Tomorrow is National Poetry Day in the UK and so this week’s podcast is dropping tomorrow to celebrate and I am surrounded by 4 guest poets from as far as New Zealand and as close as Dublin City centre who share their poems on movement, change, time and loss. Join us tomorrow and meantime- Stay […]
I suckle on the sky – drink it like Kool-Aid, until my belly swells full with the blue of it – the blue that seeps into my fingertips, my lips, my hair, until I piss blue, sigh blue, weep blue, until I float, fade, disappear.
Episode 3 of the Podcast Eat The Storms is on your local platform or coming soon. Definitely on Spotify already and it is packed tight with talent… Thank you to the featured Poets Ankh Spice, Sarah Connor, Ruairí De Barra, Eilín de Paor, Jane Dougherty, Kevin Bateman, Catherine Ann Cullen and Aisling Keogh
Laura’s hosting at dVerse tonight. She always comes up with interesting and challenging prompts – I think of them as architectural. Tonight we’re thinking about nines – nine line poems and nonets. Laura has given us some lines from great poems to use as the basis for our own work. I couldn’t resist having a go at both halves of the prompt.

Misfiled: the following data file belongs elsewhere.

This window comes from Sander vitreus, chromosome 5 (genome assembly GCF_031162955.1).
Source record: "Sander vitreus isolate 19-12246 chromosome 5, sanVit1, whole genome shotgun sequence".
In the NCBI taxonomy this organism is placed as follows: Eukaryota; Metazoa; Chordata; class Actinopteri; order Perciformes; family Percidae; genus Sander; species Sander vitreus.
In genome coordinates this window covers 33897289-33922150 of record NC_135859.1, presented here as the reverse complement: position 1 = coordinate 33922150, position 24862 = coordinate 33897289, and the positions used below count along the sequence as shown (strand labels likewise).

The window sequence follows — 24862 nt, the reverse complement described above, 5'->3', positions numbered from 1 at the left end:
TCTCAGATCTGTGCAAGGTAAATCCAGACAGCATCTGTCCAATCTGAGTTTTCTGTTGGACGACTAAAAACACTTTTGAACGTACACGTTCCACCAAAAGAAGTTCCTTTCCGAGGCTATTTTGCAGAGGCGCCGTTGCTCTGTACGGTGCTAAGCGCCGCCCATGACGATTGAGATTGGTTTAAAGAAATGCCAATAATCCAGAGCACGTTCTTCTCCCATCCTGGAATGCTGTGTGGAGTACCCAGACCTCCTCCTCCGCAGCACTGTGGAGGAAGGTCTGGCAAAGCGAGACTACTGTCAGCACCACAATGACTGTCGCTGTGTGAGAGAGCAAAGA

It seems as though you are still summer clinging to the last pink roses, but the early morning chill lasts a little longer every day. Autumn is so close now, cold fingers sprinkling gold.
And here’s the second, which is based on this line: Those/ pale /flowers /might /still /have/ time/ to /fruit from Karina Borowicz’s ‘September Tomatoes’
Those geese flying overhead pale wings spread out, like flowers on a blue bedspread might fly on. They are so strong, they still have miles to go. It’s time to seek out warmth, to hunker down. Autumn’s brought fruit and frost and morning mist.
The children are brought to her for judgement. As ever, she takes them into her home for a month. As ever, they are a little in awe of her silver hair, her black cane.
By day, she feeds them, teaches them the names and scents of herbs, how to keep silent, to move in the shadows.
Now, these two sleep, huddled together in their dreams. They sleep with the moonlight slanting across their faces. She sits beside them all night, until the first rays of the sun fall across the bedroom floor. There’s no sign of change.
She sighs. They’re obedient, sweet-natured, bright – but no good to the pack. They are merely children, untouched by moonlight. The pack won’t keep them. They’ll be sent to the city, to walk hand in hand on stony pavements and forget the forest.
Merril is hosting at dVerse tonight. It’s prosery night – 144 words of flash fiction, incorporating a quotation chosen by our host. Tonight the quotation is: